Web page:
It should be noted that when we talk about DLC, especially negatively, we generally focus on content that we pay for. Free DLC is most certainly a thing however, and in terms of basketball gaming, we’ve actually seen it happen. Online Team Play was pushed through as free downloadable content for NBA Live 08 on PlayStation 3 and Xbox 360. OTP wasn’t ready in time for launch, but EA Sports got it into the game via an update. Likewise, they were able to update the logos for the Oklahoma City Thunder in NBA Live 09, since the game had to ship with the generic placeholders the team used during the Draft and Summer League.

Gilbert Arenas dribbling the basketball in NBA Live 08

As far as paid DLC is concerned, NBA 2K12 saw the release of the Legends Showcase, which basketball gamers seem to have mixed feelings about, believing some of the content should’ve been in the base game. NBA 2K12 was still fully featured however, and the Showcase wasn’t overly expensive. 2K Sports also released the NBA 2K10 Draft Combine, though technically that also functioned as a standalone game.

So, there’s a precedent for downloadable content being made available for basketball games, and a way of handling DLC that values gamers as consumers and treats them fairly. With that in mind, let’s get back to the matter at hand. Should basketball video games have DLC, and if so, what should it be, and how should it be handled?

Like I said, I’m fine with the concept of DLC if it’s worth the price tag, and it’s expanding on an experience that was already providing value for money. I think EA and 2K could do some fun things with paid DLC, and certainly create some goodwill with free DLC. The important thing is that core content should never be stripped from the game in order to be sold separately at a premium. Likewise, roster updates should always be free for all users, regardless of whether they bought the game new or used.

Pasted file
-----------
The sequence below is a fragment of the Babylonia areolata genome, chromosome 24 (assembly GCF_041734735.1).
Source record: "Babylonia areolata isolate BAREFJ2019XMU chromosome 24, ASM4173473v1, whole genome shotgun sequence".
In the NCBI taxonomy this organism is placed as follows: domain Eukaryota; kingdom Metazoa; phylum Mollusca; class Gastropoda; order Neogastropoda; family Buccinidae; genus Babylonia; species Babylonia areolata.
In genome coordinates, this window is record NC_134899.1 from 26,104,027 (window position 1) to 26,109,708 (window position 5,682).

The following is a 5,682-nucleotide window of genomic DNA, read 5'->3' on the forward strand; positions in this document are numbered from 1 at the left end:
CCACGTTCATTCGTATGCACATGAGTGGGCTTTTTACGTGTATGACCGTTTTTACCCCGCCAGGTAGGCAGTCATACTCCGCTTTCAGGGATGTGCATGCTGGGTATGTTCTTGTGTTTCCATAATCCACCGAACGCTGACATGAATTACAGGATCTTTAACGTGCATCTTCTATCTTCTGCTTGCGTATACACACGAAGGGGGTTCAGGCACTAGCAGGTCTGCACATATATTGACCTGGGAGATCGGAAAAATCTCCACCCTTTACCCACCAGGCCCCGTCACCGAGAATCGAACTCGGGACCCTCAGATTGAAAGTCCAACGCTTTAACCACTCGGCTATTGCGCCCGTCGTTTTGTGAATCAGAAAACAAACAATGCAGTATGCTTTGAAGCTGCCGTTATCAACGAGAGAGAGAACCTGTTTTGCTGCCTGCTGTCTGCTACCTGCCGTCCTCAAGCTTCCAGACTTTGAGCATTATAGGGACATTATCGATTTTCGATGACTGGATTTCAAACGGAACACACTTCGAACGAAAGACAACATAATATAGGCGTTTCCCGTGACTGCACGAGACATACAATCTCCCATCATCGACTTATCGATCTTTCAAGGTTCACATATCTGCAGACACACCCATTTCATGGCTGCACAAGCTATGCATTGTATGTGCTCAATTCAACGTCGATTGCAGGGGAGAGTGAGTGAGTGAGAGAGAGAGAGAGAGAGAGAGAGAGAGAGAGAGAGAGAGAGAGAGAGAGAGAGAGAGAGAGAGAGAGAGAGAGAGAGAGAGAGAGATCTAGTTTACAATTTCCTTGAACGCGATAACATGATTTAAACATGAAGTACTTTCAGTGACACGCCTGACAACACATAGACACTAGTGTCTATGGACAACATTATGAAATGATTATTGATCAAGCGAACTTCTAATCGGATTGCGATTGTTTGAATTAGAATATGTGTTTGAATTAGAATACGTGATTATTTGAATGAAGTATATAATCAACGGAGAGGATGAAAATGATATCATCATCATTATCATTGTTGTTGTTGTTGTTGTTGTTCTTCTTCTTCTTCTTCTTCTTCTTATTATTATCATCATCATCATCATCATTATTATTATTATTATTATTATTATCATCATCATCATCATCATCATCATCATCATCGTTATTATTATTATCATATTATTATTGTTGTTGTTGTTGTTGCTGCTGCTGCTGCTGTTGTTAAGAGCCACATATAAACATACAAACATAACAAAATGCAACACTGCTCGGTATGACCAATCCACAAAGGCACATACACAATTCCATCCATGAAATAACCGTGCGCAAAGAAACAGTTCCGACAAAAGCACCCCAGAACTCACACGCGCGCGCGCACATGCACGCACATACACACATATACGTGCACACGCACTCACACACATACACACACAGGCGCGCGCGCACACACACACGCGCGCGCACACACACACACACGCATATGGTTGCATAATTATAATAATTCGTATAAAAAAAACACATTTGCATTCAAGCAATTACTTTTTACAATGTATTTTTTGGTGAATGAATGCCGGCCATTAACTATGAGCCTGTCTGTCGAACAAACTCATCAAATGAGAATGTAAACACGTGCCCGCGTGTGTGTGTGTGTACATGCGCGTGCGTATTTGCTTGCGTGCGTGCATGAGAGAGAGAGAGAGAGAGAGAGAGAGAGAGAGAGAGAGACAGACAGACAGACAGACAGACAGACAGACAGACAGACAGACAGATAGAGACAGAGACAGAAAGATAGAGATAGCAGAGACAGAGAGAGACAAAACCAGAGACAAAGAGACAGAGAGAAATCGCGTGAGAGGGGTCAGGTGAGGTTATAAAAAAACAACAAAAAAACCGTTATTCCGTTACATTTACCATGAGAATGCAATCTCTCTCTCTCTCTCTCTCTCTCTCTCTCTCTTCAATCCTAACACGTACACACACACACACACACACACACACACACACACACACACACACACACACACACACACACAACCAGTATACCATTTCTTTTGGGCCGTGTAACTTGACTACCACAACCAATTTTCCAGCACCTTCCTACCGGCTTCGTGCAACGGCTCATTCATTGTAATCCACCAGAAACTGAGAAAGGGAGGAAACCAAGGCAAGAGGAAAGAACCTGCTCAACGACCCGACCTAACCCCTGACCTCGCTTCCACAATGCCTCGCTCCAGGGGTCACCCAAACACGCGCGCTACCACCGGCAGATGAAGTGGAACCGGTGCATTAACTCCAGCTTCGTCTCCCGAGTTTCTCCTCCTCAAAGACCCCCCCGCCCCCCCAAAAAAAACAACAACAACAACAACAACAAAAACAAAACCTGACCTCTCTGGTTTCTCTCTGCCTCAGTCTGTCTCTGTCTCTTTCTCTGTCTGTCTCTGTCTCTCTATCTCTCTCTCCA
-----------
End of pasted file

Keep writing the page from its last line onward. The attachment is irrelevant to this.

In terms of paid DLC, I think concepts such as the Legends Showcase and Draft Combine are a good idea. Anything that can basically stand on its own as a separate game is a worthwhile effort, and for around ten bucks, is usually good value. I’d also suggest DLC based on international competitions, such as the Olympic tournament and FIBA World Cup, as something that would be appropriate in the years those events are taking place. As long as it’s something that goes above and beyond the core experience, something that basketball gamers can take or leave depending on how appealing they find it, I’d say it’s on the level.

Julius Erving dunking in the NBA 2K12 Legends Showcase DLC

As for free DLC, the idea that springs immediately to mind is more historical content. Should EA or 2K secure the rights to include additional historical players in between releases, it’d be a nice gesture to add teams and players to the current game, rather than holding off until the next release. If there’s a mode or feature that can’t quite be completed in time for release, but can feasibly be added later – like Online Team Play in NBA Live 08 – then that’s also a prime candidate for free DLC.

At the end of the day, the main goal is for NBA Live and NBA 2K to be great, fully-featured basketball games that provide an enjoyable experience out of the box. As much content as possible should be included at release, and nothing should be taken out for the sake of wringing some extra dollars out of basketball gamers. However, if EA or 2K were to come up with an add-on that was worth paying for, or better yet, offer up some great new content free of charge, then I have no objections. DLC is controversial, but it can be handled well. Hopefully, that will be the case if it ever becomes commonplace with basketball video games.

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6 Comments on "Monday Tip-Off: Should Basketball Video Games Have DLC?"

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Maybe they can include the Celebrity All-Star Teams for paid DLC, since securing their likenesses costs some dough?

Al P

A NBA Street DLC mode would single-handedly sell millions of copies for NBA Live and give them the edge against 2k. Not sure why they haven’t done this yet!